Alyson Campbell is a theatre director and scholar whose research, practice, teaching and activism share a focus on gender and queer theories and performance practices, affect in theatre, dramaturgy, and HIV and AIDS in performance. She is co-editor with Stephen Farrier of Queer Dramaturgies: International Perspectives on Where Performance Leads Queer (Palgrave, 2015). She collaborates regularly with long-time creative partner, playwright Lachlan Philpott, through their queer performance assemblage wreckedallprods. Alyson most recently directed Lachlan’s play The Trouble with Harry for Outburst Queer Arts Festival, Belfast (2013) and the Melbourne International Festival 2014 (winning Green Room awards for direction and best production). Alyson is a Senior Lecturer in Theatre at the Victorian College of the Arts, The University of Melbourne, where she convenes the masters programmes in directing and dramaturgy.
“The Transgender Tipping Point” or a critical ‘trans’ politics?
(Regrette Etcetera & Vek Lewis in conversation)
‘Trans’* people allegedly constitute “the new civil rights frontier” (Time Magazine), and we are witnessing an historically unprecedented, exponentially increasing and very trendy interest in all things ‘trans’ across queer/GLB, feminist & Left cultures, state and NGO institutions, academia, and mainstream culture and media. It is thus an important time to critically engage these dominant and largely conservative ‘trans’ representational and political cultures, and refocus on the demands and struggles they sideline or even ‘disappear’.
What happens when you put a USYD Academic and a shemale freak in dialogue? Part conceptual introduction, part loungeroom argument, this promises to be a playful, bitchy and wide-ranging tour of key ‘trans’ political issues & struggles, reflecting a shared focus on the political landscape beyond the English-speaking West/’Global North’ and beyond the liberal-individualist identity, representation, rights and reform that the historical outcome of GLB and Queer politics has shown to be a dead end.
This is an initial event of a much larger set of dedicated panels, film-nights and events to come in 2016.
*(Note: ‘Trans’ is an unhappy conflation of myriad cultures and demands undergoing varying degrees of disarticulation. These could include: Sistagirl, Brothaboy, travesti, and fa’afafine to name but a few…).
Housing, Welfare and the Return to Family
Speakers: Melinda, Rascal, Regrette
Sydney has some of the most inflated property prices in the world. As rents are ratcheted up to guarantee yields for investors, squats are stamped out as a threats to asset values and public housing budgets are frozen, living space in Sydney and other capital cities is becoming increasingly claustrophobic. The inflation of housing prices has occurred alongside a long-term trend towards the restriction of welfare benefits, especially for the young. Changes to youth allowance introduced under Howard have increased the age of legal independence, making young people legally dependent on parental support until the age of 22, while Newstart barely covers the cost of rent. Together these trends have conspired to push people back toward familial forms of economic support and dependence. Already it appears that young people are leaving home much later than they did in the recent past and many are forced to return home or borrow from parents when they lose a job or income support, or in order to go to uni or tafe. Inheritance is also playing a much greater role in defining class difference as private home ownership is almost exclusively confined to those who get deposits from their parents. Changes to single parents’ payments, new approaches to the surveillance of people who receive income support, the ascendance of workfare, and the current reorganisation of the ‘human services’ market exert pressure to reproduce familial life. None of this has stopped people experimenting with share-housing, squats, care networks and other extra-familial ways of living. But people who are unable or unwilling to rely on family support often experience extreme forms of precariousness, punitive welfare regimes or homelessness.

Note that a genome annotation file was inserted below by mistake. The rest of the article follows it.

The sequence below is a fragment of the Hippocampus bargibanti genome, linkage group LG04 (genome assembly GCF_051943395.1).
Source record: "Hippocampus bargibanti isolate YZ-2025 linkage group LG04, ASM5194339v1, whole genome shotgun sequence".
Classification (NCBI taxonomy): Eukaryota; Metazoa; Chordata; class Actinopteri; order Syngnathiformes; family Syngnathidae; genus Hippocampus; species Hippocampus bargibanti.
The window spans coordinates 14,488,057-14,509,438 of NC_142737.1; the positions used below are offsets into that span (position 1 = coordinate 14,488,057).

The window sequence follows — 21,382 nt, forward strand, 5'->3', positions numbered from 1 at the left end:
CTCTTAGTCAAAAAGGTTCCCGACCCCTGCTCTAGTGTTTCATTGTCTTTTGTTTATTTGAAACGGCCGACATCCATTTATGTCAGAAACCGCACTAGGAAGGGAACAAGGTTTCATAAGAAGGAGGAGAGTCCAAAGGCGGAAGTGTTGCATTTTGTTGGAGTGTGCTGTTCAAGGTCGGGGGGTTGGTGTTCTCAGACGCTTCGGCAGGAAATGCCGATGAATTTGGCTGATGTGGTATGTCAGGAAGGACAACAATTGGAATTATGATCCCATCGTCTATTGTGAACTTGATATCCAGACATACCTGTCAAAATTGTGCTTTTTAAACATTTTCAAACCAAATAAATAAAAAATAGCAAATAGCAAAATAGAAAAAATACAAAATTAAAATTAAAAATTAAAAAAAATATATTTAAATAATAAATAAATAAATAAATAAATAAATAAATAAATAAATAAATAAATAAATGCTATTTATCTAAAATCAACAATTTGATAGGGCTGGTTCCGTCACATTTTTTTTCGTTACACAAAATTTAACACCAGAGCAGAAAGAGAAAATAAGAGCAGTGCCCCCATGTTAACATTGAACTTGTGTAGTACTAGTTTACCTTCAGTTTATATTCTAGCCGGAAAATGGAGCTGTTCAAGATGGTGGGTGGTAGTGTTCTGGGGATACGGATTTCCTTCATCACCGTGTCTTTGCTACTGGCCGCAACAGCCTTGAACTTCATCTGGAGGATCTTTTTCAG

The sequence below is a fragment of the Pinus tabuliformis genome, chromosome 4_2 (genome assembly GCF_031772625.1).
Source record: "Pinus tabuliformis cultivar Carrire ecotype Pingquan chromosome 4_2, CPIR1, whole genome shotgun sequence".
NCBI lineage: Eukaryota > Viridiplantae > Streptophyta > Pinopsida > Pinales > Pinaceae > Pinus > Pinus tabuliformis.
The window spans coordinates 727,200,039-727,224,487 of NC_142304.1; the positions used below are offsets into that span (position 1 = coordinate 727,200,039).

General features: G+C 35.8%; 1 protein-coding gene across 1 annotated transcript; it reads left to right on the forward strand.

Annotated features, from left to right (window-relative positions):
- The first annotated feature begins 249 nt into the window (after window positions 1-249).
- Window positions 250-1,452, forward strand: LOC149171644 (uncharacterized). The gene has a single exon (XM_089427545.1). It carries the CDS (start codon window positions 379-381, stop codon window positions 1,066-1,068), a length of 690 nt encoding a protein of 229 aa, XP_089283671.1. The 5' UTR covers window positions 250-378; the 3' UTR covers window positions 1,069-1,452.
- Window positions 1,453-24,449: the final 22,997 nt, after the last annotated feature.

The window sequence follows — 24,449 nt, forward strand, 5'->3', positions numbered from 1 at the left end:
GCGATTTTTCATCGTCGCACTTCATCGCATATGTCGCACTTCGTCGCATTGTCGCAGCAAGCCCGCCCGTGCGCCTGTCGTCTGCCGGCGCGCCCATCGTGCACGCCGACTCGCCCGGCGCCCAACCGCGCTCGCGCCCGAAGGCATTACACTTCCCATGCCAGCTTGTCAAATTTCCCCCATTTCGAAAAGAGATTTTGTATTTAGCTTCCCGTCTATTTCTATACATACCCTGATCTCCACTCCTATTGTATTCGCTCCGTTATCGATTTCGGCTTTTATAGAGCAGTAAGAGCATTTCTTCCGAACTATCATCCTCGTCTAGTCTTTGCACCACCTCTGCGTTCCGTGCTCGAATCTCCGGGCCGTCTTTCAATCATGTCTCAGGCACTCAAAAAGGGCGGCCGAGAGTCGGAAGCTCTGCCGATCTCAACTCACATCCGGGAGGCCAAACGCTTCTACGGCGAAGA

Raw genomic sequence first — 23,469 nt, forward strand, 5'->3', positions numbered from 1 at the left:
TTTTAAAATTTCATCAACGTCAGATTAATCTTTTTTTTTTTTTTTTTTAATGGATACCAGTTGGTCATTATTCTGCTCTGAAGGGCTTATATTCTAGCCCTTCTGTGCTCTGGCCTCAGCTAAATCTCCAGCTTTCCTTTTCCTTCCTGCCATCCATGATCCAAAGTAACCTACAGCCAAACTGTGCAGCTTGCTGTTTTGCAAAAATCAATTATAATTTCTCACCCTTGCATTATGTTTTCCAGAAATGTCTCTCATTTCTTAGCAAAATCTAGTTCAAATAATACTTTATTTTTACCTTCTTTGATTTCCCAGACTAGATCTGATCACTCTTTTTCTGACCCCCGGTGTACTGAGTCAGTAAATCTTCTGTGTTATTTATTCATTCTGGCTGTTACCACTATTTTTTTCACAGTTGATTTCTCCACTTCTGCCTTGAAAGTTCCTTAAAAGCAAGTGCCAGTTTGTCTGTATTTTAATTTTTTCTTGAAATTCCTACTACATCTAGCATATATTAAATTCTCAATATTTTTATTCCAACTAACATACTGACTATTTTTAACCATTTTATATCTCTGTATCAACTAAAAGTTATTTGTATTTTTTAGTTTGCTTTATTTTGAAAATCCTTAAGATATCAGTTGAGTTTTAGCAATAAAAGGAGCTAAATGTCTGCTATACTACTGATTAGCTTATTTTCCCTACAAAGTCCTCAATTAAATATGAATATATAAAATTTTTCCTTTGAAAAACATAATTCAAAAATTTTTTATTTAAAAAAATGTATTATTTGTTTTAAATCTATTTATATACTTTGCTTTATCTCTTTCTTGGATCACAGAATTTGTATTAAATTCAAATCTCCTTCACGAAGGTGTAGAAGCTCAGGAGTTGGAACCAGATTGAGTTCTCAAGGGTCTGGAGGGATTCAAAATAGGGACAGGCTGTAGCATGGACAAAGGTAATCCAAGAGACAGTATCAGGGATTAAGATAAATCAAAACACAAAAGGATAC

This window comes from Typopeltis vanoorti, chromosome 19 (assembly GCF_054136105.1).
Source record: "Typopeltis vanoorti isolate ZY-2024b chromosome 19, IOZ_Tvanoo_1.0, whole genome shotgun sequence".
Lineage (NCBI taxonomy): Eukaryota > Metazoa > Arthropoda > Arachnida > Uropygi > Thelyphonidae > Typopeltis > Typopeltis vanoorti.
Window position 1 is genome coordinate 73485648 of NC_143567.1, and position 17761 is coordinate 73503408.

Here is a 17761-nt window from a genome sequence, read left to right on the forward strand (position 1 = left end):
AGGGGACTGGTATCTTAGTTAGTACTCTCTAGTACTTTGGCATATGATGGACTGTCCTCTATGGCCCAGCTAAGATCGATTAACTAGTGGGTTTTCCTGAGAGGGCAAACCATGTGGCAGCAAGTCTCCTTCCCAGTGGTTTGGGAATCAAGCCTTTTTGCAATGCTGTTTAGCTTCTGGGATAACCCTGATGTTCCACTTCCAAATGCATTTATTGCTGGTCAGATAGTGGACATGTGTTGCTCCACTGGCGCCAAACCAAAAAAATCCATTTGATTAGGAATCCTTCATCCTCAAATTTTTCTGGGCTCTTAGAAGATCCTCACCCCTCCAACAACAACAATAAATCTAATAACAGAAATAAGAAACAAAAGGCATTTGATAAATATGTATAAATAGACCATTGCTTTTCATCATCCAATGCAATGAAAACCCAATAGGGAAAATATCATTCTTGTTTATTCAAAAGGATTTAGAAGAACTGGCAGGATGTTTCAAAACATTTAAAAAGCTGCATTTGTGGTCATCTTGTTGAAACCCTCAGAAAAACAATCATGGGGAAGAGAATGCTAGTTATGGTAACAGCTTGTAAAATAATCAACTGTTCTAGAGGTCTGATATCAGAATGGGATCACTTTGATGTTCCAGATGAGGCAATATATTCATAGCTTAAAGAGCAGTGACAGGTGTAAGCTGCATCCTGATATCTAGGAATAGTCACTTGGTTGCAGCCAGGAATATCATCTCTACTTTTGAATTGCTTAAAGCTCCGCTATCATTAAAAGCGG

In this panel we will be discussing the impact of these trends on the material possibilities of a queer, extra-familial life. We start from the premise that these developments are not accidental or inevitable but are the predictable effect of neoliberal economic policies adopted since the 1980s. Beginning with the Keating-Hawke government of the 1980s, both labour and coalition governments have pursued a policy of pushing back increases in wages and welfare while promoting the inflation of property and asset prices. In the meantime the new welfare consensus dictates that family should be the primary source of economic security. As John Howard once said, the family is “the greatest social welfare system the world has ever devised.” This is consistent with the old poor law tradition of family responsibility for welfare.
We explore the ways in which these developments have impacted on the imaginaries and possibilities of queer life and develop a critical perspective on the growing attachment to marriage and family in queer communities.
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No Pride in Borders
Sydney’s No Pride in Detention crew will lead a discussion of a documentary film.
Autonomous Space Experiments – Co-operative Tales…
In a time of stratospheric rent prices, welfare cuts, and the widespread defunding of NGO’s community projects and spaces, many of us face bleak material prospects for living, organizing and resisting. This panel, featuring members of housing Co-op’s, rural communes, participant run venue, looks at a number of alternative ways of creating sustainable collective, communal, and community-based projects. Come and hear about the different political and philosophical motivations behind these projects, the practicalities of setting up, funding, and maintaining various types of projects, and their successes and failures.
– Chantel Martin from All Nations Housing Co-op. (trans housing co-op., Sydney).
– TBC from Planet X Co-Op. (a queer housing co-op. in Chippendale and Marrickville)
– TBC from the Red Rattler Theatre (Marrickville)
Tools for Collective Healing & Community Transformation: Health, Care, Disability & Healing as Social Justice.
Bonny Briggs: No justice without healing